I've had this book on my nightstand for a while and love that our church is reading it together this winter. The book was born out of a gathering of 20 Denver pastors in 2009. They invited the local mayor to join them and asked him this simple question: "How can we as churches best work together to serve our city?" At the end of a conversation including all the usual suspects of social problems cities face, the mayor surprised them with this summary:
"The majority of the issues that our community
Oct 14, 2014 Nate rated it liked it  ·  review of another edition
This was helpful to think about practical ways to implement an obedience to "love your neighbor as yourself." On that issue, I strongly endorse this concept.

However, I disagree with the authors' conclusion, that the reason we should obey part 2 of the Great Commandment is because "it works" and will change the world. This pragmatic approach to obedience misses the other "Great" of Matthew's Gospel: The Great Commission.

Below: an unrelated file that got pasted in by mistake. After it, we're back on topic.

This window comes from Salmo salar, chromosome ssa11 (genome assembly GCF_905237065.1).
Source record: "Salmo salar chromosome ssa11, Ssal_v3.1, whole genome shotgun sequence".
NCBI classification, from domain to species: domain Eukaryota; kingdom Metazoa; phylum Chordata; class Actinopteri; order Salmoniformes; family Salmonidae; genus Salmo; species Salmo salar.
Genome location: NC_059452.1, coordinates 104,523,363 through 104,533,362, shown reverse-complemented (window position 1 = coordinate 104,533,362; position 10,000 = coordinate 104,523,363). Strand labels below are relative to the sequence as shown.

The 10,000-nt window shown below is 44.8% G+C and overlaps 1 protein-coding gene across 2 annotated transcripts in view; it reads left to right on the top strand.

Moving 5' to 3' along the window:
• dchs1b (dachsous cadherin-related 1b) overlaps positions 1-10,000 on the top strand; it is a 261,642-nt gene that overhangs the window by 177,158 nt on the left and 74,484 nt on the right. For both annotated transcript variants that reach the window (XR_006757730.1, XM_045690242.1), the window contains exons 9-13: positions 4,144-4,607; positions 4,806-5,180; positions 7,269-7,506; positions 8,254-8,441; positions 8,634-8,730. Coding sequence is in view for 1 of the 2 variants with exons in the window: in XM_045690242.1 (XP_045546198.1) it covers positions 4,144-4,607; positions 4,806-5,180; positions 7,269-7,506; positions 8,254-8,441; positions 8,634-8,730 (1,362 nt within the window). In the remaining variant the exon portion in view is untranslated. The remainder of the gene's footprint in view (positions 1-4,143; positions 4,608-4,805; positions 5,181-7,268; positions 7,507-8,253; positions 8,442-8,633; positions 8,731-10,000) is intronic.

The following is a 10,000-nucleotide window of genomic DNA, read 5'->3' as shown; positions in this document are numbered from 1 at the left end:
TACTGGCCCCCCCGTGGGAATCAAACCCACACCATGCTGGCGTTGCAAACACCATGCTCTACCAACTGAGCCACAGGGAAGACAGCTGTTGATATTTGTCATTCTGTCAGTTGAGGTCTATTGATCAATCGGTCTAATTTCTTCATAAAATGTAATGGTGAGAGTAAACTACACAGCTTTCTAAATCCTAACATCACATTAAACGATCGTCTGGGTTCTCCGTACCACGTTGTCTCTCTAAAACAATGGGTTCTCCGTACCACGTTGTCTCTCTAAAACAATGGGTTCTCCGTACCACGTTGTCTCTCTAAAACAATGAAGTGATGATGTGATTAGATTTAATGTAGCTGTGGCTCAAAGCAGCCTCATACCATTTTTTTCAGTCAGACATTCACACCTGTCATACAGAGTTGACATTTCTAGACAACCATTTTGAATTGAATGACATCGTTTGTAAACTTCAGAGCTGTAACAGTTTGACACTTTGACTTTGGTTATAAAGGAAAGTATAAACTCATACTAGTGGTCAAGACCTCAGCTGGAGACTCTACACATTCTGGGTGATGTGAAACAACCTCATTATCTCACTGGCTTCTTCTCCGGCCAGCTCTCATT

The Great Commandment is to be obeyed for the sake of God's glory. The Grea
May 28, 2015 Nathan rated it liked it  ·  review of another edition
Rosaria Butterfield recommends this book as a practical guide for evangelism. She's right, it is very practical. I need to complain about it for a second, though:

There are two big problems with the book
1. It shoe-horns you into only one approach to neighboring. Everything centers on having block parties. Seriously. That's how to be a good neighbor; you throw a block party. The book comes across like a list of things to do to get to know your neighbors. For me, that makes the title a lie. By tell
Robert Vincent